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Technology and Innovation in World Agriculture: Prospects for 2010-2019

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  • Huffman, Wallace

Abstract

The objective of this paper is to assess prospects for increasing agricultural productivity through advances in technology and innovation in farming techniques for developed and selective developing and transition countries over 2010-2019. Over this period of time, the net impact of climate change is expected to be small, perhaps positive on cereal yields. However, environmental concerns (carbon dioxide release from bringing new lands into crop production and erosion on marginal lands brought into crop production, additional agricultural chemicals applied, and less biodiversity) may grow if meeting future demand for food, feed, fiber and bio-fuels require the conversion of forests and pastureland to cropping. The paper first provides a review of agricultural TFP growth for OECD countries and other large developing or transition economies. Second, a discussion of the organization of science and technology for agriculture is presented. Third, new agricultural technologies for cereal, oilseed, and potato production and for livestock production are discussed and their impacts assessed. Fourth, the contributions of public and private agricultural research capital to agricultural productivity are summarized. Fifth, prospects for new agricultural technologies primarily developed by the private sector over the next decade are described and evaluated. Although not everything is rosy for future developments of agricultural technologies for farmers in developed countries to 2019, the combined efforts of public and private agricultural research will provide a steady stream of new crop and to a lesser extent livestock technologies for farmers over this time period.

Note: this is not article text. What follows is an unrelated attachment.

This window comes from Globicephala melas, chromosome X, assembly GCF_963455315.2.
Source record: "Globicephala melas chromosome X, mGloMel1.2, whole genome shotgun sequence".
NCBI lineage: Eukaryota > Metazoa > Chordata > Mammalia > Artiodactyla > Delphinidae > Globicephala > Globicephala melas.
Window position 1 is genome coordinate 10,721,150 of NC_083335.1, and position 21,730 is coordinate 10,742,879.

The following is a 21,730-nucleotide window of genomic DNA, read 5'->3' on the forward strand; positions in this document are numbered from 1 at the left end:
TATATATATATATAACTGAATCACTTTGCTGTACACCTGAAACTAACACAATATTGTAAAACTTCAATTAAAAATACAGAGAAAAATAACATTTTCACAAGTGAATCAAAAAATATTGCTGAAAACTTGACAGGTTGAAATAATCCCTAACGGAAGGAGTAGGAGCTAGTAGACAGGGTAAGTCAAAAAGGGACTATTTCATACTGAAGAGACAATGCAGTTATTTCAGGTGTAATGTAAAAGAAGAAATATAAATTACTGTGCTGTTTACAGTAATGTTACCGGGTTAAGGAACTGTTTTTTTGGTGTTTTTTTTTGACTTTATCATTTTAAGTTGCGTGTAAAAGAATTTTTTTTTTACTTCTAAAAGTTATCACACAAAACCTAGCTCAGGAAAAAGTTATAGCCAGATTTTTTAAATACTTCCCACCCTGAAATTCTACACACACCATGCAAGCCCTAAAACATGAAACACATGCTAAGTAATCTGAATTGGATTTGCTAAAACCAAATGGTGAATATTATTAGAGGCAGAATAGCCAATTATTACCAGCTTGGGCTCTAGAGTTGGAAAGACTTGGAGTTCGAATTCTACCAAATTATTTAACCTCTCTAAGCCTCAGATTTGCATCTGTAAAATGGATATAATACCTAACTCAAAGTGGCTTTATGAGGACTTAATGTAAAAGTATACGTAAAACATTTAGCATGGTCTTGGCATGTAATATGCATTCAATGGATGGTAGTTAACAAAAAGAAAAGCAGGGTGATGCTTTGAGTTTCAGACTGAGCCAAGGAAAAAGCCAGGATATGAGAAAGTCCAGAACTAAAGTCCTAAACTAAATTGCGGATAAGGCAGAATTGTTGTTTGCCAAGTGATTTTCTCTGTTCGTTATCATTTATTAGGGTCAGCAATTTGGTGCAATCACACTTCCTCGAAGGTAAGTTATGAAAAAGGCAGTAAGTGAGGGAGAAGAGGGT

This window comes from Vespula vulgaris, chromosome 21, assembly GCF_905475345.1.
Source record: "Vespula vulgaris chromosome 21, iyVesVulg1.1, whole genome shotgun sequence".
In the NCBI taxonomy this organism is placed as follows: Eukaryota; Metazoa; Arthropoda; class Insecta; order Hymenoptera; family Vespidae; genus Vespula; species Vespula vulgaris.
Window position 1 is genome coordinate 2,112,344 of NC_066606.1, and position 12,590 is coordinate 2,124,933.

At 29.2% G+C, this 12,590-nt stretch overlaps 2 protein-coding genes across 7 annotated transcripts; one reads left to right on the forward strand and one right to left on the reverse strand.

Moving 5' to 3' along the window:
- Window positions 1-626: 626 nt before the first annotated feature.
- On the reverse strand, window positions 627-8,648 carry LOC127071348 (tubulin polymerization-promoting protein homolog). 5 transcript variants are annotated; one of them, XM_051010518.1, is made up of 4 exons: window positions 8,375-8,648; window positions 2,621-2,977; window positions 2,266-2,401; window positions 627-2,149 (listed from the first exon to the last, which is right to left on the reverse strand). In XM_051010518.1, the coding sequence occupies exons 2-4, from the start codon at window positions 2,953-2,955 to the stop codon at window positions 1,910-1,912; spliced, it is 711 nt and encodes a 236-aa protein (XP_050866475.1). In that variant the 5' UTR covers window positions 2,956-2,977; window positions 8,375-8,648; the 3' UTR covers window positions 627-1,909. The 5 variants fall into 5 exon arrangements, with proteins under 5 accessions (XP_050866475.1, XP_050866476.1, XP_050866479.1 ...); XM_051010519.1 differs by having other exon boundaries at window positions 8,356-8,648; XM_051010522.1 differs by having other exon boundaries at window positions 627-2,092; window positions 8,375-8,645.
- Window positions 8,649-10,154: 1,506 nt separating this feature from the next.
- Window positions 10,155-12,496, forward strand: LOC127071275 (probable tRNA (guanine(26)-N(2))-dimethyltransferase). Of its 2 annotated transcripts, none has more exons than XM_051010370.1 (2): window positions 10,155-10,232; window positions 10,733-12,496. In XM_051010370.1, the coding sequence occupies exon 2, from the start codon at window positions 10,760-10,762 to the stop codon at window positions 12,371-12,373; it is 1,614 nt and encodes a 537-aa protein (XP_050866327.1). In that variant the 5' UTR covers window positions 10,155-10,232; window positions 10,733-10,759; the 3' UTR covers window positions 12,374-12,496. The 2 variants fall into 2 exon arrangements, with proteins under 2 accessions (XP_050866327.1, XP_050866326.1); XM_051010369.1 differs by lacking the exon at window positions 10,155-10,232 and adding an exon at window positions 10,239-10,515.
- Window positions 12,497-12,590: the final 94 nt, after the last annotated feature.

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Bibliographic Info

Paper provided by Iowa State University, Department of Economics in its series Staff General Research Papers with number 13060.

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Date of creation: 16 Apr 2009
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Handle: RePEc:isu:genres:13060

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Postal: Iowa State University, Dept. of Economics, 260 Heady Hall, Ames, IA 50011-1070
Phone: +1 515.294.6741
Fax: +1 515.294.0221
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Web page: http://www.econ.iastate.edu
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Keywords: world ag;

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  1. Dimitri, Carolyn & Oberholtzer, Lydia, 2006. "EU and U.S. Organic Markets Face Strong Demand Under Different Policies," Amber Waves, United States Department of Agriculture, Economic Research Service, United States Department of Agriculture, Economic Research Service, February.
  2. Keith O. Fuglie, 2008. "Is a slowdown in agricultural productivity growth contributing to the rise in commodity prices?," Agricultural Economics, International Association of Agricultural Economists, vol. 39(s1), pages 431-441, November.